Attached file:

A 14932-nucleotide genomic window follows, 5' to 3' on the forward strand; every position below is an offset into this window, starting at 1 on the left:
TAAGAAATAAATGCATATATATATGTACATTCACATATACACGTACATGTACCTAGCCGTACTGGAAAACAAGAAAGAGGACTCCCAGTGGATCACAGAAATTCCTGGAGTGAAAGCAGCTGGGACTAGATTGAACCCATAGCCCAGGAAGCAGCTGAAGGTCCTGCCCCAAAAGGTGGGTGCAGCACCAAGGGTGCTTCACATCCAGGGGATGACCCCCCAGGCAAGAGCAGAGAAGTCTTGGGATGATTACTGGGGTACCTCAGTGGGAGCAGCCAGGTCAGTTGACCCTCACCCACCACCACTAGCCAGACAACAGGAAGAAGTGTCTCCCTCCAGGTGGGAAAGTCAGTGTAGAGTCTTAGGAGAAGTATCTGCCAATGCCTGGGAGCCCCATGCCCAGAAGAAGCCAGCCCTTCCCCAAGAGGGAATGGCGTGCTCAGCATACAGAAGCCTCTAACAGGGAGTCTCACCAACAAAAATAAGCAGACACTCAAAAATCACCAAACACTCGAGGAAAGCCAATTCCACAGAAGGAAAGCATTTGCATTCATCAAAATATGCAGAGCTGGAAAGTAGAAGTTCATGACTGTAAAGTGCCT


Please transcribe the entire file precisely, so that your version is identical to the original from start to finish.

A 14932-nucleotide genomic window follows, 5' to 3' on the forward strand; every position below is an offset into this window, starting at 1 on the left:
TAAGAAATAAATGCATATATATATGTACATTCACATATACACGTACATGTACCTAGCCGTACTGGAAAACAAGAAAGAGGACTCCCAGTGGATCACAGAAATTCCTGGAGTGAAAGCAGCTGGGACTAGATTGAACCCATAGCCCAGGAAGCAGCTGAAGGTCCTGCCCCAAAAGGTGGGTGCAGCACCAAGGGTGCTTCACATCCAGGGGATGACCCCCCAGGCAAGAGCAGAGAAGTCTTGGGATGATTACTGGGGTACCTCAGTGGGAGCAGCCAGGTCAGTTGACCCTCACCCACCACCACTAGCCAGACAACAGGAAGAAGTGTCTCCCTCCAGGTGGGAAAGTCAGTGTAGAGTCTTAGGAGAAGTATCTGCCAATGCCTGGGAGCCCCATGCCCAGAAGAAGCCAGCCCTTCCCCAAGAGGGAATGGCGTGCTCAGCATACAGAAGCCTCTAACAGGGAGTCTCACCAACAAAAATAAGCAGACACTCAAAAATCACCAAACACTCGAGGAAAGCCAATTCCACAGAAGGAAAGCATTTGCATTCATCAAAATATGCAGAGCTGGAAAGTAGAAGTTCATGACTGTAAAGTGCCT